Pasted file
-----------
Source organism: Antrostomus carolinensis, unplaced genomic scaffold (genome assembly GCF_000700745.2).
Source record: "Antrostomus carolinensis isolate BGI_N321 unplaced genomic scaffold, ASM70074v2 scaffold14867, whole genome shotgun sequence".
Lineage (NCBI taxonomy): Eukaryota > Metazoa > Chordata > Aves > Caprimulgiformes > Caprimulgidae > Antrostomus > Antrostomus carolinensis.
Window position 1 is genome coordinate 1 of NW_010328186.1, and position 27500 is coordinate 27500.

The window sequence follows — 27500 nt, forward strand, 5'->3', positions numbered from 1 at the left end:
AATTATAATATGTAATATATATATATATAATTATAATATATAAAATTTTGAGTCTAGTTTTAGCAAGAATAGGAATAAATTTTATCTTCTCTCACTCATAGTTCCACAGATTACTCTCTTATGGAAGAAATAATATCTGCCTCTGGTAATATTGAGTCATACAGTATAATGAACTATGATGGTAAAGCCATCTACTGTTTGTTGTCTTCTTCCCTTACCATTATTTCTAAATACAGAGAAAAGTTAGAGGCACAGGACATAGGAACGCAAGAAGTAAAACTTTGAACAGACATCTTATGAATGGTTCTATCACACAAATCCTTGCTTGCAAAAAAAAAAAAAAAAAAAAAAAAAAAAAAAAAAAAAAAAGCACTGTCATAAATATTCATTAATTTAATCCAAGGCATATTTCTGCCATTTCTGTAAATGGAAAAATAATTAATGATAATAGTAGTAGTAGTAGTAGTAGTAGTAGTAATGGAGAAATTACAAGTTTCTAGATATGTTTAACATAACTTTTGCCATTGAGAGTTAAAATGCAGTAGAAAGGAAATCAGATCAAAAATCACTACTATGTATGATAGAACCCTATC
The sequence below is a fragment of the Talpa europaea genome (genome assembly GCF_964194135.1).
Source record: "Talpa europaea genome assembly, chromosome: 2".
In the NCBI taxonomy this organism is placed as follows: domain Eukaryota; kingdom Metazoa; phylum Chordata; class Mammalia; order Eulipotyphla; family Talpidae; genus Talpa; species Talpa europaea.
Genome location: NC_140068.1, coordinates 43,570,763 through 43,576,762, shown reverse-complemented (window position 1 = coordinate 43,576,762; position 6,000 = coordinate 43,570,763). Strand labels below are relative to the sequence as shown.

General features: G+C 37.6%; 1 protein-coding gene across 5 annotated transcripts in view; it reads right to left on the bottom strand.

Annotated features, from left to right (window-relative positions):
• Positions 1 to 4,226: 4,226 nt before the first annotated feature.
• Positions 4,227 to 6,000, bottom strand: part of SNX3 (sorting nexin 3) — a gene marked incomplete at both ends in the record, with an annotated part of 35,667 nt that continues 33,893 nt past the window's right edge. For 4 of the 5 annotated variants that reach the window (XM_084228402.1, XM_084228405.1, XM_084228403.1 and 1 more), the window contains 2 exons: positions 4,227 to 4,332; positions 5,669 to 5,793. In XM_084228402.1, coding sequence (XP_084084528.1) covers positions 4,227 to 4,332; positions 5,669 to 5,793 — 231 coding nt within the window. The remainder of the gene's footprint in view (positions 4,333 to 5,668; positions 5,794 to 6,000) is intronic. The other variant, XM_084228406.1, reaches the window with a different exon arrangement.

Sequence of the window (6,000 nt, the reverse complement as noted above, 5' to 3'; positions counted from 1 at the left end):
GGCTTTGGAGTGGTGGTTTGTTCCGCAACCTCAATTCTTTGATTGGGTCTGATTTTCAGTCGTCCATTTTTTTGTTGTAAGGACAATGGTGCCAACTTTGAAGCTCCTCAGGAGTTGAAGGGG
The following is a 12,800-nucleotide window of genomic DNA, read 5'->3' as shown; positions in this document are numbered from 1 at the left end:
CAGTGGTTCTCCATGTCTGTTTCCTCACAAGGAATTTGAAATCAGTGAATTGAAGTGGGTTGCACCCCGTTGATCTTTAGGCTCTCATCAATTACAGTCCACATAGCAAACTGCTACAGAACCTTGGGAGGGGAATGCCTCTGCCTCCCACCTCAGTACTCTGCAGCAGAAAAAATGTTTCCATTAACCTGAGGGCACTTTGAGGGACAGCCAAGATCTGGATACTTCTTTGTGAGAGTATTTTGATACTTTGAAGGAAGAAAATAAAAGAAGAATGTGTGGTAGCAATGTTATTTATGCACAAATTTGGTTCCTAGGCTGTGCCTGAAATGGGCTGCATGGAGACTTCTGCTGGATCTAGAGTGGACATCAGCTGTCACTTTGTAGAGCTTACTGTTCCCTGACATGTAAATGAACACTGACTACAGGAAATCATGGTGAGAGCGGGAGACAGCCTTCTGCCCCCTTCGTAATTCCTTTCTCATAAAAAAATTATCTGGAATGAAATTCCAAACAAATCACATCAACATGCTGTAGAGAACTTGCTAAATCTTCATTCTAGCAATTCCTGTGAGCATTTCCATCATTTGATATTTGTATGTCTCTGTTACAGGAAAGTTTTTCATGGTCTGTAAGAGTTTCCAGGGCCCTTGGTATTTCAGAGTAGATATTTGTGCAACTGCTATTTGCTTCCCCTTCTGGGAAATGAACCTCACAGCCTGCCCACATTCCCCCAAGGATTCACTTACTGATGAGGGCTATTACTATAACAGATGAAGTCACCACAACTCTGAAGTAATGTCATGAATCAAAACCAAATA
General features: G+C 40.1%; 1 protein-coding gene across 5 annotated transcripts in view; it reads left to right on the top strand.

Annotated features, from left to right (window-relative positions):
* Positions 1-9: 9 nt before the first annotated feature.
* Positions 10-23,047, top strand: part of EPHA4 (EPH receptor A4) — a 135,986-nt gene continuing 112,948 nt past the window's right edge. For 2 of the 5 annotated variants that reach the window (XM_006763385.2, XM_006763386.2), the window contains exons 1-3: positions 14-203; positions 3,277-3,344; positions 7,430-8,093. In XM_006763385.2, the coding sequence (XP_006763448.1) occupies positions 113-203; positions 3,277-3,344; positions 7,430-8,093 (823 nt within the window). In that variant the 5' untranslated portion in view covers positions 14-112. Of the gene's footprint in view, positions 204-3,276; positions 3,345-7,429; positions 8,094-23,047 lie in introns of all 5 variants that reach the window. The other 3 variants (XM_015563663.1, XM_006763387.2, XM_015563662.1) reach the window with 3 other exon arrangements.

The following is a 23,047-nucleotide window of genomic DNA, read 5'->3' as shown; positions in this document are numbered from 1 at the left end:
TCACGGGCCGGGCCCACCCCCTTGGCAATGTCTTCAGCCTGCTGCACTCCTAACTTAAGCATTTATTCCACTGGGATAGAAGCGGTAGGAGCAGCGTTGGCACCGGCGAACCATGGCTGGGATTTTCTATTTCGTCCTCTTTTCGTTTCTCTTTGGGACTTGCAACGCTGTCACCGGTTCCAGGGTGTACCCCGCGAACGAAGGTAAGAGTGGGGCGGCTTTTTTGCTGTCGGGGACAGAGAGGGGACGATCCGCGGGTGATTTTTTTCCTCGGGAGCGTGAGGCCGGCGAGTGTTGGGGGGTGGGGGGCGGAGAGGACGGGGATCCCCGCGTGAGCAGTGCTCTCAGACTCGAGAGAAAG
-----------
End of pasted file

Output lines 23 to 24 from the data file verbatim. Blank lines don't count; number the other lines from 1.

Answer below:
The following is a 23,047-nucleotide window of genomic DNA, read 5'->3' as shown; positions in this document are numbered from 1 at the left end:
TCACGGGCCGGGCCCACCCCCTTGGCAATGTCTTCAGCCTGCTGCACTCCTAACTTAAGCATTTATTCCACTGGGATAGAAGCGGTAGGAGCAGCGTTGGCACCGGCGAACCATGGCTGGGATTTTCTATTTCGTCCTCTTTTCGTTTCTCTTTGGGACTTGCAACGCTGTCACCGGTTCCAGGGTGTACCCCGCGAACGAAGGTAAGAGTGGGGCGGCTTTTTTGCTGTCGGGGACAGAGAGGGGACGATCCGCGGGTGATTTTTTTCCTCGGGAGCGTGAGGCCGGCGAGTGTTGGGGGGTGGGGGGCGGAGAGGACGGGGATCCCCGCGTGAGCAGTGCTCTCAGACTCGAGAGAAAG